So, basically, the NFL decided not to gather real-time, in-game data regarding the operation of football air pressure during actual football games because Ted Wells and his second-hand-smoke-doesn’t-cause-cancer flunkies from Exponent already had determined that the measurements taken from footballs during halftime of the January 2015 AFC title game prove that someone from the Patriots organization had deliberately released air from the footballs before kickoff.

Experiments in a laboratory setting are fine and dandy (is anything ever dandy without also being fine?), but there’s no substitute for gathering actual field data to determine how things work in the real world. Given that the league had no idea that air pressure drops when footballs are taken into the cold and that the NFL never before has measured air pressure at halftime or at any time in any game ever played, why not conduct a research study?

Again, the NFL didn’t do it because the NFL knew that the numbers would show that the evidence harvested during the Colts-Patriots game was inconclusive at best. It’s so obvious at this point that to suggest otherwise offends the intelligence of those of even limited intelligence, like me.

Permalink 154 Comments Feed for comments Back to top

Goodell “hopeful” Josh Gordon understands he has to act differently

Josh Gordon AP

It’s been a little more than a year since Browns wide receiver Josh Gordon was suspended indefinitely by the NFL after a third violation of the league’s substance abuse policy, which means he’s been eligible to begin the process of getting reinstated for a couple of months.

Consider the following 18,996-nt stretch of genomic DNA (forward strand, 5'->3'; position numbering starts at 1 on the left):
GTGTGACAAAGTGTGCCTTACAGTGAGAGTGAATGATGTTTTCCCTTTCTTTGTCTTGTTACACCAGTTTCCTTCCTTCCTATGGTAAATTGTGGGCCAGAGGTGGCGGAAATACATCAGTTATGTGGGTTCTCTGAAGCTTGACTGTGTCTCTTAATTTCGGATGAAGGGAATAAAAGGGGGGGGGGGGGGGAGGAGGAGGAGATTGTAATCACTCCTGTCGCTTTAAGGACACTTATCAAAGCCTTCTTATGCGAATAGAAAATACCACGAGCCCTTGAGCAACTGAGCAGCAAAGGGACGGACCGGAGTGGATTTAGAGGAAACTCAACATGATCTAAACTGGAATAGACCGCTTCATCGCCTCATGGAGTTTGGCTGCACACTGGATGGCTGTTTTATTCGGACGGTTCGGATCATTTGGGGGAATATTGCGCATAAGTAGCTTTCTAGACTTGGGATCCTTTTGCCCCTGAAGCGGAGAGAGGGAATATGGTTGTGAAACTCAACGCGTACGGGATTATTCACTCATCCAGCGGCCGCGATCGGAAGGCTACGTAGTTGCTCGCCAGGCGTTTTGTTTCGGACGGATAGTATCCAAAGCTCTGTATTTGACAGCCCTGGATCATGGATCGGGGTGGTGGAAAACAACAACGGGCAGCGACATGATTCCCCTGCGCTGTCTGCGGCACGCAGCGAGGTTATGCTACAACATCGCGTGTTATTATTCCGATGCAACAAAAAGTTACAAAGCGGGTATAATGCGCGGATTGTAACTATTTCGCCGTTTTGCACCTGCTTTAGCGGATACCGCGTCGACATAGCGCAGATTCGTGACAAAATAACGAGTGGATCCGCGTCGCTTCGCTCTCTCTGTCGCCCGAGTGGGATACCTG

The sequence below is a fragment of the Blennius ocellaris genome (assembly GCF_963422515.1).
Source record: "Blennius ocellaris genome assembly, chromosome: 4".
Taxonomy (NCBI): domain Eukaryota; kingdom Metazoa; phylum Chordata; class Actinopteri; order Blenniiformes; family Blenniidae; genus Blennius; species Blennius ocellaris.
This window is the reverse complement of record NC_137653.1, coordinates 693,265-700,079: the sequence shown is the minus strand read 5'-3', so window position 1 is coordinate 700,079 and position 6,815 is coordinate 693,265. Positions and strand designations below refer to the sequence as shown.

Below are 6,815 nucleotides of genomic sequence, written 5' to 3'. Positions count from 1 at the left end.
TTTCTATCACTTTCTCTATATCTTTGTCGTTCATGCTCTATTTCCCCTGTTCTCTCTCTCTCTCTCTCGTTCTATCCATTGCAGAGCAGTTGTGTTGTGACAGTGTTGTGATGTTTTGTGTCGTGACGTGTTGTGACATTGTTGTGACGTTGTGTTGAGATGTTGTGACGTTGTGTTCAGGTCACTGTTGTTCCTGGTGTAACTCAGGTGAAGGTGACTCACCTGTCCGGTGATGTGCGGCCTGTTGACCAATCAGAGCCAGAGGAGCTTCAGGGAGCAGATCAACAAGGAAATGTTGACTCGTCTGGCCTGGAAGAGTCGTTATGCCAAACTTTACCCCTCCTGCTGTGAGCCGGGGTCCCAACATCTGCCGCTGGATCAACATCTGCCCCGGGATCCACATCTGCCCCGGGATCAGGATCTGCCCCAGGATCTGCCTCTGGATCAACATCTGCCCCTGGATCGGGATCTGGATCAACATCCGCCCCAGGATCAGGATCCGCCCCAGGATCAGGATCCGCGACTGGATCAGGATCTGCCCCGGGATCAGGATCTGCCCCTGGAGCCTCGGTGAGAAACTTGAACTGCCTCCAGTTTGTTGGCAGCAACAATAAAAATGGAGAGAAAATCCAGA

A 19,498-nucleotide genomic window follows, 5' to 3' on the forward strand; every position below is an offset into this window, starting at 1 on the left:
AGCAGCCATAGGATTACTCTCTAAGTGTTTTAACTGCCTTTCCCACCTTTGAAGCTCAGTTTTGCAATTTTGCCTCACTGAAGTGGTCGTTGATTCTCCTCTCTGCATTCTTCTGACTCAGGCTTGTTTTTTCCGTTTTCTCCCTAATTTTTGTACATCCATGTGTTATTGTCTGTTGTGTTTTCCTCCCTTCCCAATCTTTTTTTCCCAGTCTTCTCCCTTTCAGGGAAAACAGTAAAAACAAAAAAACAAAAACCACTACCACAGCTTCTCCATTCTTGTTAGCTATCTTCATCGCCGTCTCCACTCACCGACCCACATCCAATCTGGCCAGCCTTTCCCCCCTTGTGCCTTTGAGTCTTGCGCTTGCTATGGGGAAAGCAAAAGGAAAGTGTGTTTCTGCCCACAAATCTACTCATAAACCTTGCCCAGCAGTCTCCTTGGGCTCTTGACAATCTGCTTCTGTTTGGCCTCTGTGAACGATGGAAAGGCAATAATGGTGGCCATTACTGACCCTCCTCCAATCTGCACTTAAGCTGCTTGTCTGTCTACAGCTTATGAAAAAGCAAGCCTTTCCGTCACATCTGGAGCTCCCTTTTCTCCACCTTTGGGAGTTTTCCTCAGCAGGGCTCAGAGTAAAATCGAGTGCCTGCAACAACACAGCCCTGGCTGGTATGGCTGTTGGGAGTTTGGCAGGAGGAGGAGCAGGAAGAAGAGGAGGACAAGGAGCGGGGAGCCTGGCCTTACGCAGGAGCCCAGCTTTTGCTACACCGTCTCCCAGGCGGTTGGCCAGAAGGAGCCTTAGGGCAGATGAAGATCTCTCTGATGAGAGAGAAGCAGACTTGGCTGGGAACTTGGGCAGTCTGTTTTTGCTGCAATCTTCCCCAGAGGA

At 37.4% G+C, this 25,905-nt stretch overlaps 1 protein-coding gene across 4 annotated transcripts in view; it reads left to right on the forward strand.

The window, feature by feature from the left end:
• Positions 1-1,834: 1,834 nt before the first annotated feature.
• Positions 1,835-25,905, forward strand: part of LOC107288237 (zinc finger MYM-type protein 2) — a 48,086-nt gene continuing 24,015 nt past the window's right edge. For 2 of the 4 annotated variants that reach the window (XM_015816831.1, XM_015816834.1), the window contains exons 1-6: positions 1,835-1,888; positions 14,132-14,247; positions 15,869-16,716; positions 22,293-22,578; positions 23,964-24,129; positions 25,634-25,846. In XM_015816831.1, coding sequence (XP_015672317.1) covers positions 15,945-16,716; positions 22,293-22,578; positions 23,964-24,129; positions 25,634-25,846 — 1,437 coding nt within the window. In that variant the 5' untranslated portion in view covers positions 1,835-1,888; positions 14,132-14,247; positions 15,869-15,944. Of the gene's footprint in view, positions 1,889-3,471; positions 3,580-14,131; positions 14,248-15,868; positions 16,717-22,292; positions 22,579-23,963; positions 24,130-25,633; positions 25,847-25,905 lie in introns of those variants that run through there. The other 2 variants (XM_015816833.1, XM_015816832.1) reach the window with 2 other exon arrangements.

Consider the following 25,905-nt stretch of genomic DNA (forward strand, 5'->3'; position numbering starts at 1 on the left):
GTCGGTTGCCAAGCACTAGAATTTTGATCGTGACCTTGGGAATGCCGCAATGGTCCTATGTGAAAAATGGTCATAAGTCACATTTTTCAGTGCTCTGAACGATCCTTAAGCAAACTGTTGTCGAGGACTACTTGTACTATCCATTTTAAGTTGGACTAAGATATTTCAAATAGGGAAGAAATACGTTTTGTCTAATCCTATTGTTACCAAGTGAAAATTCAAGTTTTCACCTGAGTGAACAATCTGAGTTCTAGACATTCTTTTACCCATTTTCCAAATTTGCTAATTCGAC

At his Friday press conference in San Francisco, NFL commissioner Roger Goodell confirmed that Gordon has formally applied for reinstatement and outlined what needs to happen in order for Gordon to return to the football field.

“We did get the letter from Josh,” Goodell said. “The process is that we’ll go back and we’ll look at how he’s conducted himself over the last several months, what he’s done to make sure it’s consistent with the terms of a suspension and at some stage, we’ll have a report on that and I will engage with our people to understand where he is, where he’s been but most importantly where he’s going.  When these things happen, it’s about trying to avoid them in the future.  Our number one issue here is to prevent these things from happening.  I’m hopeful that Josh understands that he’s going to have to conduct himself differently going forward to be a member of the NFL and to be representing the Cleveland Browns, or any team in the NFL.”

League spokesman Greg Aiello said last month that players “must demonstrate sustained abstinence” if they hope to be reinstated and often submit testing records to show that they have avoided the substances that got them suspended in the first place. Tony Grossi of ESPN Cleveland reports Gordon “is confident he has met” the terms necessary to return to the field.